Down Country Lanes, Behind Abandoned Houses


Author(s): Keith V. Bletzer

Pp: 171-218 (48)

DOI: 10.2174/9781681081045115010008

* (Excluding Mailing and Handling)


This chapter is based on fieldwork at the edge of another primary site farm town. Men and women arrived for a perishable crop split season, left for one-three weeks, before returning to harvest the crop many had planted. Observations over two summers reveal timing required for disaggregation at the end of the first half (split season) and full season, when the work has been finished. Sometimes expenditure of resources left one with little food and no foreseeable employment. Group members who gather in clusters become inter-dependent on each other. For gatherings observed in this site, groups included a mix in backgrounds with an affinity for farm labor, as the main reason for aggregating, which emphasizes readiness for labor, however brief it might be, when the opportunity is offered.

Main players are introduced among those who spent time at The Market at the edge of the farm town. Exploring the formation of clusters, several dozen individuals are mentioned, including pinhook workers (Borado, Cien, Indigo, Juarez, Luis, Neto, Pastor, Taro), contractors (Geraldo, Hectór, Placido, Ricardo), re-settled migrants (Doñoni), local women (Kirabo, Pixel) and men from the town (LA and Walker), drug users (Santo) and distributors (Stanton), men passing-through (Vasco), watchman for The Market (Arary) and its two originators (Chano and Nacho), among others.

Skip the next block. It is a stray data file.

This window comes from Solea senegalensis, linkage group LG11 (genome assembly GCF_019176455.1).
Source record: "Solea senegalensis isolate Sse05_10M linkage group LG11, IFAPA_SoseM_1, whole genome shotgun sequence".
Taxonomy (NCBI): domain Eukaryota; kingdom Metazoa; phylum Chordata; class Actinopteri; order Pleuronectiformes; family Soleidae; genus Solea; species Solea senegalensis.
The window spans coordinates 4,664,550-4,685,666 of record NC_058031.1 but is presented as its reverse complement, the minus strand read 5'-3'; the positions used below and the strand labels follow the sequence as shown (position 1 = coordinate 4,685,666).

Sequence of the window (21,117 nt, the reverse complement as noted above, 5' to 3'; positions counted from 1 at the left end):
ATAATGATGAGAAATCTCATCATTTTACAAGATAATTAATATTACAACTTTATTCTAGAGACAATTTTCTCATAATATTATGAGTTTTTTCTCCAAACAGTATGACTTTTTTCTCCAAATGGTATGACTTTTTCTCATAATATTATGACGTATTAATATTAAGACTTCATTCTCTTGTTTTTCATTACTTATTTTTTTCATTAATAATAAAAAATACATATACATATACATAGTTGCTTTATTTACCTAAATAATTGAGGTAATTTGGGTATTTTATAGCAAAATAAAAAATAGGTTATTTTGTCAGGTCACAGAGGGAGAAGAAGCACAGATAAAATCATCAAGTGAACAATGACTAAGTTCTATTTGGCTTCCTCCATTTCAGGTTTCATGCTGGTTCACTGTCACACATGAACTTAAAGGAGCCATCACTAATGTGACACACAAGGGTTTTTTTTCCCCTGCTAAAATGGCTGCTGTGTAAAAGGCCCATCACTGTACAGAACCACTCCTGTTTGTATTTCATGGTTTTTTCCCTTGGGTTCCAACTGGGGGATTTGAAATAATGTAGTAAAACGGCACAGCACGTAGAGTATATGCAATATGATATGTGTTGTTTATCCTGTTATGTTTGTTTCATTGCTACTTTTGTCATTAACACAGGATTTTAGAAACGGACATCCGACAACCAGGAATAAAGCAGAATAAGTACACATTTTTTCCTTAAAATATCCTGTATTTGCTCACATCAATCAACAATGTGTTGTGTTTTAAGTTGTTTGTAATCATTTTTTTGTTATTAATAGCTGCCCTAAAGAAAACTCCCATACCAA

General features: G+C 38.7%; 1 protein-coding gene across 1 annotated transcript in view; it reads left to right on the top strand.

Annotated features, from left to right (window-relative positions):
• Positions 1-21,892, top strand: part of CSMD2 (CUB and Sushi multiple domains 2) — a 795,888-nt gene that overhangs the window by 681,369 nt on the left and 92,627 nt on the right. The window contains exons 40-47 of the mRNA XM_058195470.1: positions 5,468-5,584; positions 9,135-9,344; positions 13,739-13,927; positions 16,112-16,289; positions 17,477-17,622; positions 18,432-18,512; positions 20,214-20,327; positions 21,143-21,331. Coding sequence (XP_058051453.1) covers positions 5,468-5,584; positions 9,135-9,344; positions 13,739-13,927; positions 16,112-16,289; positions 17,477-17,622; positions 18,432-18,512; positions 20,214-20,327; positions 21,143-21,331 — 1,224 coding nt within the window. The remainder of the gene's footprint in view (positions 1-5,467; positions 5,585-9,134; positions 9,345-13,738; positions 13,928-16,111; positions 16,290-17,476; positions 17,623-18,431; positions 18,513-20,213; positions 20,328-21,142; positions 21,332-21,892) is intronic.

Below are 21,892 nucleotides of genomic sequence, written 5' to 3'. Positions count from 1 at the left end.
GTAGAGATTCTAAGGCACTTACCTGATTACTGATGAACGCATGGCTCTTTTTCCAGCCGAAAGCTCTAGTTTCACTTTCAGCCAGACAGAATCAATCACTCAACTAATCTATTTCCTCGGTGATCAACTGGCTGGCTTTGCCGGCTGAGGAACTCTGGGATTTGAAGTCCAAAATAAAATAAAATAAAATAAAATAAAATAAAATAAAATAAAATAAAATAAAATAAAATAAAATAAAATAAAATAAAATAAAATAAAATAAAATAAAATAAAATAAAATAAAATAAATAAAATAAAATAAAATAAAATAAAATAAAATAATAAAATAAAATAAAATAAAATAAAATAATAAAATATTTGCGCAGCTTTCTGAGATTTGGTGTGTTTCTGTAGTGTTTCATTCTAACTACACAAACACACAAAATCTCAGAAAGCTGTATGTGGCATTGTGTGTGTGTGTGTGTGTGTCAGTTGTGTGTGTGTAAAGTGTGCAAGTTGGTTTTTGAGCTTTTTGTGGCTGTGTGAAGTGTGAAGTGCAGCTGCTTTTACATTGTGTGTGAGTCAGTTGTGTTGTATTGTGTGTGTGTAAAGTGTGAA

Keywords: Abandoned properties, commodity poaching, disaggregation, economically precarious, field-intercept, food pilfering, naturalistic settings, onthe- season, pinhook contractors, pinhook workers, remnant crops, roadside market, seasonal assembly, small groups, split season, time-break, time-wait, time-work, work affinity, Work-Travel Study.

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